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Snowbirds Require More Insurance

Liability is a concern, especially for retirees with a lifetime of savings to protect

It’s that time of year when the weather gets cold and the snowbirds head south. But being a snowbird requires more insurance than usual, says David Rodeck, Kiplinger's Personal Finance.

For instance, snowbirds have two homes to insure. Liability is another concern, especially for retirees with a lifetime of savings to protect.

“The best rule of thumb is preparedness,” says Joe Meisinger, chief underwriting officer for personal insurance at Travelers. He suggests starting by understanding what the policies you already have cover. To get you ready for a worry-free winter, these tips can help you evaluate your property coverage and spot ways to trim costs.

Don’t keep secrets from your insurer. When you own two homes, your insurer will ask you to list which is your primary residence – where you spend most of your time – and which is secondary. If you spend an equal amount of time in both states, the insurance industry standard is that you name the state where you have your driver’s license as your primary residence.

You’ll end up paying higher insurance rates for your secondary residence, so you may be tempted to list the more expensive residence as your primary, even if you spend less time there. “If you list one house as your primary, but you’re only there three months a year, that can create major issues,” says Matthew Henaghan, an Allstate insurance agent in Hockessin, Delaware.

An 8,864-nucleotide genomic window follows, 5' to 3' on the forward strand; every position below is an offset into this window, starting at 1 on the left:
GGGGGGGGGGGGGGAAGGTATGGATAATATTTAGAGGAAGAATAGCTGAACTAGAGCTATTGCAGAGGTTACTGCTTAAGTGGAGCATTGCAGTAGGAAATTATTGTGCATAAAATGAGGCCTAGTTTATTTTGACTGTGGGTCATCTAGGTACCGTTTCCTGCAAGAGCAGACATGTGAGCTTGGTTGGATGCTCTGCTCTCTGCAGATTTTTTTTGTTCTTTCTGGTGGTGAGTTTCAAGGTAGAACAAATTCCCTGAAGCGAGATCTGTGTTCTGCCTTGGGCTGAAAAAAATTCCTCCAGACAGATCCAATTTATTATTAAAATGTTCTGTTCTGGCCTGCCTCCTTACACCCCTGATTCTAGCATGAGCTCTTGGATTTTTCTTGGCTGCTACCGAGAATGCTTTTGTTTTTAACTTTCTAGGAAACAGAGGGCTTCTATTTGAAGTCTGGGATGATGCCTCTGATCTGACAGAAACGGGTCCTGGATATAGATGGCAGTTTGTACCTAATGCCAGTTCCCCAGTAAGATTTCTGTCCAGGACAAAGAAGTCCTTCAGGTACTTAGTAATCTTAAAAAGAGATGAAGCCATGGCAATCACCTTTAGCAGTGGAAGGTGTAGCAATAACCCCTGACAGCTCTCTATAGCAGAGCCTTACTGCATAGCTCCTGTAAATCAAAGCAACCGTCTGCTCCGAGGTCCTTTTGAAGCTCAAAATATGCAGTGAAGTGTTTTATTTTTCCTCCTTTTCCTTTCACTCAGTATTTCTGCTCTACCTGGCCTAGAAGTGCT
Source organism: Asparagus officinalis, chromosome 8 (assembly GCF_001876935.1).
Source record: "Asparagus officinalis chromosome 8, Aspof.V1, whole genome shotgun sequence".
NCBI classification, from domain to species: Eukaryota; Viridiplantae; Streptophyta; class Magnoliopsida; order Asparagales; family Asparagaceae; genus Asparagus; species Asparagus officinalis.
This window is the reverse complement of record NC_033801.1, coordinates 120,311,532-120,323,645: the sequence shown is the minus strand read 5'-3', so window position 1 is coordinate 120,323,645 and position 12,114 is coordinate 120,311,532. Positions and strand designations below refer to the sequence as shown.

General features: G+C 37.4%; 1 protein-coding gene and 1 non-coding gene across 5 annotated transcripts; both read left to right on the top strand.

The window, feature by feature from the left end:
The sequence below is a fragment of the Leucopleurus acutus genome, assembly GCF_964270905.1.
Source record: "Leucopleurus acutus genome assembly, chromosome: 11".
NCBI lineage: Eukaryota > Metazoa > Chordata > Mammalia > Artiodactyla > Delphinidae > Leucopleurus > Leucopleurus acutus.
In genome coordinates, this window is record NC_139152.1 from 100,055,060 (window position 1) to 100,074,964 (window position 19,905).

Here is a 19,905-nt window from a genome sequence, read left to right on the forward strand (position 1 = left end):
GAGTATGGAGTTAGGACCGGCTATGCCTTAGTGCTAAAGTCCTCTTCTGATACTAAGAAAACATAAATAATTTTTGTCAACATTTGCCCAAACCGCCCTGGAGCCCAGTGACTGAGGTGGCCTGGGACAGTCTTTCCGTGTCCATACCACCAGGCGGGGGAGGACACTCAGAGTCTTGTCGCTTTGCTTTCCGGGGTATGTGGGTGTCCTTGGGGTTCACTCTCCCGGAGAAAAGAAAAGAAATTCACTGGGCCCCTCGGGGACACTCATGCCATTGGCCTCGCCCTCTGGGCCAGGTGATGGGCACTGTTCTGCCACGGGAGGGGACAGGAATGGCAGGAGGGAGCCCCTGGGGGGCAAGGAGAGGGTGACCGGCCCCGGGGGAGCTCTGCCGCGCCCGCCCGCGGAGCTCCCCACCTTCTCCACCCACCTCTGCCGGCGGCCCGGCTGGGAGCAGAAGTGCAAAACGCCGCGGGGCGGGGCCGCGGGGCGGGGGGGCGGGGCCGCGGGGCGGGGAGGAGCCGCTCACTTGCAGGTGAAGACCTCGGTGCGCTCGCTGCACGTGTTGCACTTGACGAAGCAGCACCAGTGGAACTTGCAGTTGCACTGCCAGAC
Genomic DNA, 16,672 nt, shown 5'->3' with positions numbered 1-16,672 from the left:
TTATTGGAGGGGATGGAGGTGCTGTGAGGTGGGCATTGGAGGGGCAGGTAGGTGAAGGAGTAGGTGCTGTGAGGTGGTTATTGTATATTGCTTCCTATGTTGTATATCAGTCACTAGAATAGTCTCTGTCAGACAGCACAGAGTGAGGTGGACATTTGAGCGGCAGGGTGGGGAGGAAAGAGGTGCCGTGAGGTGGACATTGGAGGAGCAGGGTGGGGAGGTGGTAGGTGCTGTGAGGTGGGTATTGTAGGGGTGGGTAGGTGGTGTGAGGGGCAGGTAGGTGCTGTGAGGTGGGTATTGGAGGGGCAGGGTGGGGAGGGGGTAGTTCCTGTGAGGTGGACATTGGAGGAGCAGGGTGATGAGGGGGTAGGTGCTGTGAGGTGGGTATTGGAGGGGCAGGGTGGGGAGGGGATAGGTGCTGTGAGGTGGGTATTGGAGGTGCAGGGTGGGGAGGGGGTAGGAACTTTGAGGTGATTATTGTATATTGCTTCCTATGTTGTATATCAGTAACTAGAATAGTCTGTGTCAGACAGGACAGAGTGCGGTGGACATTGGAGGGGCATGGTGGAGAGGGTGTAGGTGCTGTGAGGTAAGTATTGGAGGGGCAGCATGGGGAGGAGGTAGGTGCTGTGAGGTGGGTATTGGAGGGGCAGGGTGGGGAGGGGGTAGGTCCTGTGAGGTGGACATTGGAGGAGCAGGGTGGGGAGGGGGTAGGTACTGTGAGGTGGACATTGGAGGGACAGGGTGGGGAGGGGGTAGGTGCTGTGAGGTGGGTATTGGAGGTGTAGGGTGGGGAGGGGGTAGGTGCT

For example, if a pipe bursts and you don’t discover the damage until much later in the year, your claim could be denied.

In Henaghan’s experience, the major insurance companies will only sell you a policy for a secondary home if they are also insuring your primary residence, though some smaller insurance companies, like American Modern and Foremost, will insure a secondary residence alone.

Insurers generally do not include secondary homes as part of their standard bundle discounts, which let you save money by buying multiple policies – like home, auto and life insurance – from the same company. But it’s always worth asking if an insurer will give you a discount for insuring two homes.

One extra benefit you may want to add to your policy is water backup coverage. “According to Travelers’ data, 20% of homeowner’s insurance claims result from water damage unrelated to weather events, including frozen pipes that can lead to leaks,” says Meisinger. If your house catches fire while you’re in another state, chances are you’ll get a phone call, but you might not discover the damage from a burst pipe for weeks, even months.

Your liability coverage may also need to be increased. “You aren’t there so there’s an opportunity for trouble, like kids setting off fireworks in your backyard,” says Henaghan.

Someone with two homes may also have a higher net worth than the liability coverage limit on a standard homeowner’s policy. By purchasing an umbrella liability policy, you could get an additional $1 million in coverage for a few hundred dollars a year. Henaghan recommends purchasing enough umbrella liability insurance to cover your total net worth – including both homes, your vehicles and retirement savings – against potential lawsuits.

Editor’s Note: David Rodeck is a contributing writer at Kiplinger’s Personal Finance magazine,

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